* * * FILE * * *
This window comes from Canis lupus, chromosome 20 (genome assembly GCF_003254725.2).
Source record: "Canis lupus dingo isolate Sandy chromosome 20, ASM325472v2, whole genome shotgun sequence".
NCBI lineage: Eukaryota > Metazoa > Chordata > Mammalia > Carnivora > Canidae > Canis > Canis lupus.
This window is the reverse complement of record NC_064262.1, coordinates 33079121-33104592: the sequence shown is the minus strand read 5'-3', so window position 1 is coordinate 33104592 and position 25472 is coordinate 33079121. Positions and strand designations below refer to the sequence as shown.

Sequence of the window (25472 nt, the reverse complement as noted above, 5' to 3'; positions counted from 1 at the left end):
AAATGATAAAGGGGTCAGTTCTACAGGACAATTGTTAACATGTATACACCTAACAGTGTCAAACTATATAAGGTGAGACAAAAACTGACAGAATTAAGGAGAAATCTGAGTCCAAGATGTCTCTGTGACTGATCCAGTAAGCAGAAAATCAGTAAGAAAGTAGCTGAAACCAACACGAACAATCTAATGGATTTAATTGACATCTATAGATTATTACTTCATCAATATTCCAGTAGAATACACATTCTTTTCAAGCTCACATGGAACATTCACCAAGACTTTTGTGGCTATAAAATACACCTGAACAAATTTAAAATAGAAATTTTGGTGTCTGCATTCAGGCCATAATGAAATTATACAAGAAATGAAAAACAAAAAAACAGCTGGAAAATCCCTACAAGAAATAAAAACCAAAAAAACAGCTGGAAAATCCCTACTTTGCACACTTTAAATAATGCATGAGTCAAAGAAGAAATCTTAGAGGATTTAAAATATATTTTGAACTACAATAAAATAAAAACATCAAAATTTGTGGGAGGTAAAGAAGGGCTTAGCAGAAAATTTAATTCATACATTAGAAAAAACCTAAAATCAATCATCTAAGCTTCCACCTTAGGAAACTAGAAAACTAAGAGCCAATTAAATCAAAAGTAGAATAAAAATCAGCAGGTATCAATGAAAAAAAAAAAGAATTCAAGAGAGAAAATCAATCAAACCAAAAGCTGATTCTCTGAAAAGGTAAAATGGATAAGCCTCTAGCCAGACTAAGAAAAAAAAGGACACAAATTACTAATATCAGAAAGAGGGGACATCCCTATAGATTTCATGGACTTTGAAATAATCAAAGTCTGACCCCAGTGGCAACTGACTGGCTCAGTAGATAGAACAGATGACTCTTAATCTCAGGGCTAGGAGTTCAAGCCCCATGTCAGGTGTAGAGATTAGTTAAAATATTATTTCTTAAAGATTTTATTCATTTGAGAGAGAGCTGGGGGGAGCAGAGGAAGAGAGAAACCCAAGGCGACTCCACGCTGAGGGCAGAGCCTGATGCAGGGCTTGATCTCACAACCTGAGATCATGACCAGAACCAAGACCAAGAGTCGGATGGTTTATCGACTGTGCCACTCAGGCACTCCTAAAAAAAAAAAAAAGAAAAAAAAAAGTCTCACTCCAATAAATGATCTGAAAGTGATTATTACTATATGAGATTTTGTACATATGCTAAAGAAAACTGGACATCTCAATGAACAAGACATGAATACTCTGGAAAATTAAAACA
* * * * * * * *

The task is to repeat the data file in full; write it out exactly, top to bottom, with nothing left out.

This window comes from Canis lupus, chromosome 20 (genome assembly GCF_003254725.2).
Source record: "Canis lupus dingo isolate Sandy chromosome 20, ASM325472v2, whole genome shotgun sequence".
NCBI lineage: Eukaryota > Metazoa > Chordata > Mammalia > Carnivora > Canidae > Canis > Canis lupus.
This window is the reverse complement of record NC_064262.1, coordinates 33079121-33104592: the sequence shown is the minus strand read 5'-3', so window position 1 is coordinate 33104592 and position 25472 is coordinate 33079121. Positions and strand designations below refer to the sequence as shown.

Sequence of the window (25472 nt, the reverse complement as noted above, 5' to 3'; positions counted from 1 at the left end):
AAATGATAAAGGGGTCAGTTCTACAGGACAATTGTTAACATGTATACACCTAACAGTGTCAAACTATATAAGGTGAGACAAAAACTGACAGAATTAAGGAGAAATCTGAGTCCAAGATGTCTCTGTGACTGATCCAGTAAGCAGAAAATCAGTAAGAAAGTAGCTGAAACCAACACGAACAATCTAATGGATTTAATTGACATCTATAGATTATTACTTCATCAATATTCCAGTAGAATACACATTCTTTTCAAGCTCACATGGAACATTCACCAAGACTTTTGTGGCTATAAAATACACCTGAACAAATTTAAAATAGAAATTTTGGTGTCTGCATTCAGGCCATAATGAAATTATACAAGAAATGAAAAACAAAAAAACAGCTGGAAAATCCCTACAAGAAATAAAAACCAAAAAAACAGCTGGAAAATCCCTACTTTGCACACTTTAAATAATGCATGAGTCAAAGAAGAAATCTTAGAGGATTTAAAATATATTTTGAACTACAATAAAATAAAAACATCAAAATTTGTGGGAGGTAAAGAAGGGCTTAGCAGAAAATTTAATTCATACATTAGAAAAAACCTAAAATCAATCATCTAAGCTTCCACCTTAGGAAACTAGAAAACTAAGAGCCAATTAAATCAAAAGTAGAATAAAAATCAGCAGGTATCAATGAAAAAAAAAAAGAATTCAAGAGAGAAAATCAATCAAACCAAAAGCTGATTCTCTGAAAAGGTAAAATGGATAAGCCTCTAGCCAGACTAAGAAAAAAAAGGACACAAATTACTAATATCAGAAAGAGGGGACATCCCTATAGATTTCATGGACTTTGAAATAATCAAAGTCTGACCCCAGTGGCAACTGACTGGCTCAGTAGATAGAACAGATGACTCTTAATCTCAGGGCTAGGAGTTCAAGCCCCATGTCAGGTGTAGAGATTAGTTAAAATATTATTTCTTAAAGATTTTATTCATTTGAGAGAGAGCTGGGGGGAGCAGAGGAAGAGAGAAACCCAAGGCGACTCCACGCTGAGGGCAGAGCCTGATGCAGGGCTTGATCTCACAACCTGAGATCATGACCAGAACCAAGACCAAGAGTCGGATGGTTTATCGACTGTGCCACTCAGGCACTCCTAAAAAAAAAAAAAAGAAAAAAAAAAGTCTCACTCCAATAAATGATCTGAAAGTGATTATTACTATATGAGATTTTGTACATATGCTAAAGAAAACTGGACATCTCAATGAACAAGACATGAATACTCTGGAAAATTAAAACA